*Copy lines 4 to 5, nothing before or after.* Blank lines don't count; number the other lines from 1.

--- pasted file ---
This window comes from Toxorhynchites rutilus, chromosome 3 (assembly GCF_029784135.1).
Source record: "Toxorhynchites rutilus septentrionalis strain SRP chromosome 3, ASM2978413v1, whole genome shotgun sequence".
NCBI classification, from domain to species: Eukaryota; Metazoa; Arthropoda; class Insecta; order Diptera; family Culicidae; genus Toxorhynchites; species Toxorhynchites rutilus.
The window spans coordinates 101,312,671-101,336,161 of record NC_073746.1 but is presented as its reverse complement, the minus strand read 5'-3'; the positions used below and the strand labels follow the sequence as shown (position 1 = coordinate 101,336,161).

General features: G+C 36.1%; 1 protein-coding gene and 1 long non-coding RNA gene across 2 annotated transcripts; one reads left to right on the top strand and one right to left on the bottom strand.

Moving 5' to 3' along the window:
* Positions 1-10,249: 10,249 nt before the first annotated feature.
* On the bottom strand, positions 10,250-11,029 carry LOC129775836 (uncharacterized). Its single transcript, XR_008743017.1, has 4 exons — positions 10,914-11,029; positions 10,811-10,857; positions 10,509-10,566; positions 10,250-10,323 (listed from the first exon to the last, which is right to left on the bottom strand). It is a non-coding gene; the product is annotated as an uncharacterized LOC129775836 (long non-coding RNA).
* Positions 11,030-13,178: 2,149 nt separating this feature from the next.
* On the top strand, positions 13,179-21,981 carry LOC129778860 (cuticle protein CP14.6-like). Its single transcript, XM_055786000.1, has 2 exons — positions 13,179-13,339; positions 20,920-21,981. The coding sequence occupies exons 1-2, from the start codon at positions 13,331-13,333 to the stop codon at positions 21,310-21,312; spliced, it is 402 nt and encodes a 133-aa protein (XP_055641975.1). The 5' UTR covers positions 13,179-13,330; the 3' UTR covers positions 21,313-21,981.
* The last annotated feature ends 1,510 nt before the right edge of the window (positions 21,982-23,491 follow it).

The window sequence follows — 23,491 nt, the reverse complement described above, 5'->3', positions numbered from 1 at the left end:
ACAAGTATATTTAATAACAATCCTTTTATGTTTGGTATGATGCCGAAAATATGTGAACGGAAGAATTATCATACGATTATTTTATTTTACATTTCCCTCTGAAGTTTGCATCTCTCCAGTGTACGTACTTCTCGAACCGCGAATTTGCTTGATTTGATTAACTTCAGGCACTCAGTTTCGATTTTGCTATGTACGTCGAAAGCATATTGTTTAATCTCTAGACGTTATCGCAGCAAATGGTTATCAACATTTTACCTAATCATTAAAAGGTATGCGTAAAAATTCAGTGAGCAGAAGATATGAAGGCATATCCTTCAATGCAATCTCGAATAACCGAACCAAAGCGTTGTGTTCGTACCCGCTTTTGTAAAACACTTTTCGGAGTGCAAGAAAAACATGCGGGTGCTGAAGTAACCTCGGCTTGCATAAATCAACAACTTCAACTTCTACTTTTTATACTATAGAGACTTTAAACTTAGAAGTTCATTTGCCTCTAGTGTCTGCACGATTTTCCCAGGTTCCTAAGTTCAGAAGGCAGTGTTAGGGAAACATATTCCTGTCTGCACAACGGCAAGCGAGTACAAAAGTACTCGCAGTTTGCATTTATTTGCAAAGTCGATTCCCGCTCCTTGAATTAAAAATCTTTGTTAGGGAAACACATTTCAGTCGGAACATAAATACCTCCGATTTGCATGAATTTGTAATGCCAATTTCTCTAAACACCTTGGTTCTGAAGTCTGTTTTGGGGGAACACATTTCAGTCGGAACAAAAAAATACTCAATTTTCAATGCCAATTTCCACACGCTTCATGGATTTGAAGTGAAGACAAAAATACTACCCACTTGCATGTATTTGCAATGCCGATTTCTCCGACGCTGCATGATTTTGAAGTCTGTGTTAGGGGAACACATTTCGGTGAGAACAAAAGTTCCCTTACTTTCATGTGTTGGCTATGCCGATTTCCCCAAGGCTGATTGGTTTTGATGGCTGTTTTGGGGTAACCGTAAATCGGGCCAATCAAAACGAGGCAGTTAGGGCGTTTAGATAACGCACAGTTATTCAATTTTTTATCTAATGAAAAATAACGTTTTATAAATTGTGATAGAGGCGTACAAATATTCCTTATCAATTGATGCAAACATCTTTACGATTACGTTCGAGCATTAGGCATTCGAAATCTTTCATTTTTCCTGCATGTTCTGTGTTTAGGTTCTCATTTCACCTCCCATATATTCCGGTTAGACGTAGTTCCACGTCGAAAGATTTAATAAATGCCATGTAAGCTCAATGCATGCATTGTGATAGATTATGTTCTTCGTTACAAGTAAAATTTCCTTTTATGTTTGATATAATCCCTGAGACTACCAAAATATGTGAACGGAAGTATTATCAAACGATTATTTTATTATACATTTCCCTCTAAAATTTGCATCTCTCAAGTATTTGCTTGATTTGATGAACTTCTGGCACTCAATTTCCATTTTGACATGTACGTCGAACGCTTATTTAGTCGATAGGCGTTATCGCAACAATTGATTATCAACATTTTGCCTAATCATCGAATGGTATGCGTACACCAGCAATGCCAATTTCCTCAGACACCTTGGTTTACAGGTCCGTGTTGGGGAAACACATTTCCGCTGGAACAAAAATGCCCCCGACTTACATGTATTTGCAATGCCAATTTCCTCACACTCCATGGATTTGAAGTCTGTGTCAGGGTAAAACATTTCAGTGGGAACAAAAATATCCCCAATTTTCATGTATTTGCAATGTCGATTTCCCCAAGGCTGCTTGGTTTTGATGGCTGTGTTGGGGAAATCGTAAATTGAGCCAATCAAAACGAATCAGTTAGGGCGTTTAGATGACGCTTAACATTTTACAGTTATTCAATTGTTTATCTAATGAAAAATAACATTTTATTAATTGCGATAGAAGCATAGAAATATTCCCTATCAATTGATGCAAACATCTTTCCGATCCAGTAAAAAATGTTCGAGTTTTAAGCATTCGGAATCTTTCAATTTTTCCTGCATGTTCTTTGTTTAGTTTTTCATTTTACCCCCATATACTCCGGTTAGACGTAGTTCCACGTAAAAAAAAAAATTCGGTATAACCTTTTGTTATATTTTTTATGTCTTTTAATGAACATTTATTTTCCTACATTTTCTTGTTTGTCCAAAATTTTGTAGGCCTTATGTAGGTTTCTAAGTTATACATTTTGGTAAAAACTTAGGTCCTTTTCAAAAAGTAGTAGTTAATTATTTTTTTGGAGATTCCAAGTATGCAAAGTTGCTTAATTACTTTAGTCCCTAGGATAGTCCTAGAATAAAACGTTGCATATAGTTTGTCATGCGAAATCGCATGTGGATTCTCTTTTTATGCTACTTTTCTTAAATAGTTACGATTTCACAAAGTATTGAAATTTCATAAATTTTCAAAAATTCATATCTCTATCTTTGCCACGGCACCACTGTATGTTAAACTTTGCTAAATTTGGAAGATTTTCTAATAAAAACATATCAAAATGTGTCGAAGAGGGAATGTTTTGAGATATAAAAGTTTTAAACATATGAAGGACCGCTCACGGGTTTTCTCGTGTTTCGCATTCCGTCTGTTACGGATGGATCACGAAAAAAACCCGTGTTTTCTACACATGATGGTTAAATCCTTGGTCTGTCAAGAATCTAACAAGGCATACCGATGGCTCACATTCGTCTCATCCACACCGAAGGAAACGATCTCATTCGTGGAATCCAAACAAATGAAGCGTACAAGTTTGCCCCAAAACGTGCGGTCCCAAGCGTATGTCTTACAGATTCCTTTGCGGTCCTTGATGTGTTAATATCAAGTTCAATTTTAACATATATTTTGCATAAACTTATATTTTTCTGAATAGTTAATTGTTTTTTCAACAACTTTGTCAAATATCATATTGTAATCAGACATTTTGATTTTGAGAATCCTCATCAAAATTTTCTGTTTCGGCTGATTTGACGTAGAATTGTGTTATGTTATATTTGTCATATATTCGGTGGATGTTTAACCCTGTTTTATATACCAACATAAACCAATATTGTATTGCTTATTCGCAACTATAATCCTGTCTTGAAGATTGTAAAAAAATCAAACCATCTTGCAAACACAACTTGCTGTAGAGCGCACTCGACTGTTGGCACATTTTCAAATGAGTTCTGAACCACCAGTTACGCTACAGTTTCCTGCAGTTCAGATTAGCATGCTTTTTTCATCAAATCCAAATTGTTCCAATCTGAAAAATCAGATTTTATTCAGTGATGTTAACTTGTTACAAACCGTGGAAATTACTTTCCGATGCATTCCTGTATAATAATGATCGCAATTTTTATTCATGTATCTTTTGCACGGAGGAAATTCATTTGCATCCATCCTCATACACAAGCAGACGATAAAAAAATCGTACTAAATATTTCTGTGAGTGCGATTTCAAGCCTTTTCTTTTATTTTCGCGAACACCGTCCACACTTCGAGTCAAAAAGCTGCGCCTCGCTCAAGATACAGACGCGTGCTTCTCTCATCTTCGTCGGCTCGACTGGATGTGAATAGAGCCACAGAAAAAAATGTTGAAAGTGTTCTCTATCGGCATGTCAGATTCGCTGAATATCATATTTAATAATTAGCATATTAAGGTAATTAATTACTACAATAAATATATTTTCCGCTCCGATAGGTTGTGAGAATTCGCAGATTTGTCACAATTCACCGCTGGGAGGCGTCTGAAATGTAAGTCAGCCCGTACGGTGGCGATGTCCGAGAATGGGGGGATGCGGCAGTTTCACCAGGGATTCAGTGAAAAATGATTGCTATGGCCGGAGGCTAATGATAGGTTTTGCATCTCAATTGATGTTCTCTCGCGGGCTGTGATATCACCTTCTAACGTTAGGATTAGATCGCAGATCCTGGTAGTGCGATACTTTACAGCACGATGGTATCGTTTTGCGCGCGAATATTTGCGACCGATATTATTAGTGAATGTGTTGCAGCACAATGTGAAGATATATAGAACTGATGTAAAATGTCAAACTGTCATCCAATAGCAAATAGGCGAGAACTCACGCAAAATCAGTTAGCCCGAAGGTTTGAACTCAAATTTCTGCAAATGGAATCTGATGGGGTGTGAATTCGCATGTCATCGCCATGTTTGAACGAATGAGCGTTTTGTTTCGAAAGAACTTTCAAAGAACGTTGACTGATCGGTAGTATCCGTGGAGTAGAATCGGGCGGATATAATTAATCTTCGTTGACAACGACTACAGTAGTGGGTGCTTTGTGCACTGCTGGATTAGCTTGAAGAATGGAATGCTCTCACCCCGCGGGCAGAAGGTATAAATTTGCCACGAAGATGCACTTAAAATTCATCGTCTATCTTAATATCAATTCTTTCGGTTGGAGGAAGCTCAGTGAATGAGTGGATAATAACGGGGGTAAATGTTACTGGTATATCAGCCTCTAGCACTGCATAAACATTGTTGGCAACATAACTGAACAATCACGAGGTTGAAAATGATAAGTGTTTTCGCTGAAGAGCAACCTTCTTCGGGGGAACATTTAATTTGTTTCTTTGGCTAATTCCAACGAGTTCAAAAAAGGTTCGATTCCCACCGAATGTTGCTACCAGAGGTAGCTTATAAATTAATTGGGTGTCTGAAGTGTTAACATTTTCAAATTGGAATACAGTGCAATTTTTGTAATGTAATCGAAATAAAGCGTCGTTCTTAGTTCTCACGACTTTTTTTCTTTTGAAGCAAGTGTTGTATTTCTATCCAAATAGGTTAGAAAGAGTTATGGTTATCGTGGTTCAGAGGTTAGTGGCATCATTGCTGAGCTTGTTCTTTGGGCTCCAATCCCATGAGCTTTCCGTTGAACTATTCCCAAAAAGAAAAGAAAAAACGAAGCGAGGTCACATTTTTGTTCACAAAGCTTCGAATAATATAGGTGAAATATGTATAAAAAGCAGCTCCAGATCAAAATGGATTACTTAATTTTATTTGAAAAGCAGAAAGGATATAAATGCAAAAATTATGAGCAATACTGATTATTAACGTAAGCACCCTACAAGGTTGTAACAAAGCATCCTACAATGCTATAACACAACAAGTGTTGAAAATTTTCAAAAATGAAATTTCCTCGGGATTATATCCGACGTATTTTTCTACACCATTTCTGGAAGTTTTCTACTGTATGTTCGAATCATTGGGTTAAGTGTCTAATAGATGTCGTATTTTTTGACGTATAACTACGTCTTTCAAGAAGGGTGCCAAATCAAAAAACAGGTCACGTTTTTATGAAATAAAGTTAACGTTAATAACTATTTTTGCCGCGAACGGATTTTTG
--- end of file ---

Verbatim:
The window spans coordinates 101,312,671-101,336,161 of record NC_073746.1 but is presented as its reverse complement, the minus strand read 5'-3'; the positions used below and the strand labels follow the sequence as shown (position 1 = coordinate 101,336,161).

General features: G+C 36.1%; 1 protein-coding gene and 1 long non-coding RNA gene across 2 annotated transcripts; one reads left to right on the top strand and one right to left on the bottom strand.